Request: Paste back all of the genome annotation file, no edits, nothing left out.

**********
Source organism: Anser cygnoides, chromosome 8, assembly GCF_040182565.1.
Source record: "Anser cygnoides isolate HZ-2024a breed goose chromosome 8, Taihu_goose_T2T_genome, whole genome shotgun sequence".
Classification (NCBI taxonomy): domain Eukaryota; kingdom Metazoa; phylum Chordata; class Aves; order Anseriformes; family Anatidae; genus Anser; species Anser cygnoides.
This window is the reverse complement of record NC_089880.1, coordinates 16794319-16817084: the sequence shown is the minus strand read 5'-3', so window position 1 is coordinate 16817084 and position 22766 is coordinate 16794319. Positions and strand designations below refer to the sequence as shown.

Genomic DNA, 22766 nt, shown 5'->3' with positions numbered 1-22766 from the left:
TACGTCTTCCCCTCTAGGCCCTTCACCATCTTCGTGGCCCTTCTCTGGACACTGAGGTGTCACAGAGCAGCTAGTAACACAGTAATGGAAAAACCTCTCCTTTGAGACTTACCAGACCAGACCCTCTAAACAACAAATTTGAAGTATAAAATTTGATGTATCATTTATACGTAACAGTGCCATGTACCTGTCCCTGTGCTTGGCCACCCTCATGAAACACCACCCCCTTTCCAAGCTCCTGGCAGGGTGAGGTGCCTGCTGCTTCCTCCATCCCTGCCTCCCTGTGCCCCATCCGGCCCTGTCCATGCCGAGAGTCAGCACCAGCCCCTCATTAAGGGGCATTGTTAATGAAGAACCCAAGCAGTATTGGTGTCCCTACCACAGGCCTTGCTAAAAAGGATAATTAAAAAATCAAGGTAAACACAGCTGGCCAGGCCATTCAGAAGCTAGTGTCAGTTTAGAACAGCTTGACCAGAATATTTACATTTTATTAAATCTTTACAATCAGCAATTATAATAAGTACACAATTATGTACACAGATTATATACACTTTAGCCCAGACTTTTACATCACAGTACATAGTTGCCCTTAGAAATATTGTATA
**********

Source organism: Anser cygnoides, chromosome 8, assembly GCF_040182565.1.
Source record: "Anser cygnoides isolate HZ-2024a breed goose chromosome 8, Taihu_goose_T2T_genome, whole genome shotgun sequence".
Classification (NCBI taxonomy): domain Eukaryota; kingdom Metazoa; phylum Chordata; class Aves; order Anseriformes; family Anatidae; genus Anser; species Anser cygnoides.
This window is the reverse complement of record NC_089880.1, coordinates 16794319-16817084: the sequence shown is the minus strand read 5'-3', so window position 1 is coordinate 16817084 and position 22766 is coordinate 16794319. Positions and strand designations below refer to the sequence as shown.

Genomic DNA, 22766 nt, shown 5'->3' with positions numbered 1-22766 from the left:
TACGTCTTCCCCTCTAGGCCCTTCACCATCTTCGTGGCCCTTCTCTGGACACTGAGGTGTCACAGAGCAGCTAGTAACACAGTAATGGAAAAACCTCTCCTTTGAGACTTACCAGACCAGACCCTCTAAACAACAAATTTGAAGTATAAAATTTGATGTATCATTTATACGTAACAGTGCCATGTACCTGTCCCTGTGCTTGGCCACCCTCATGAAACACCACCCCCTTTCCAAGCTCCTGGCAGGGTGAGGTGCCTGCTGCTTCCTCCATCCCTGCCTCCCTGTGCCCCATCCGGCCCTGTCCATGCCGAGAGTCAGCACCAGCCCCTCATTAAGGGGCATTGTTAATGAAGAACCCAAGCAGTATTGGTGTCCCTACCACAGGCCTTGCTAAAAAGGATAATTAAAAAATCAAGGTAAACACAGCTGGCCAGGCCATTCAGAAGCTAGTGTCAGTTTAGAACAGCTTGACCAGAATATTTACATTTTATTAAATCTTTACAATCAGCAATTATAATAAGTACACAATTATGTACACAGATTATATACACTTTAGCCCAGACTTTTACATCACAGTACATAGTTGCCCTTAGAAATATTGTATA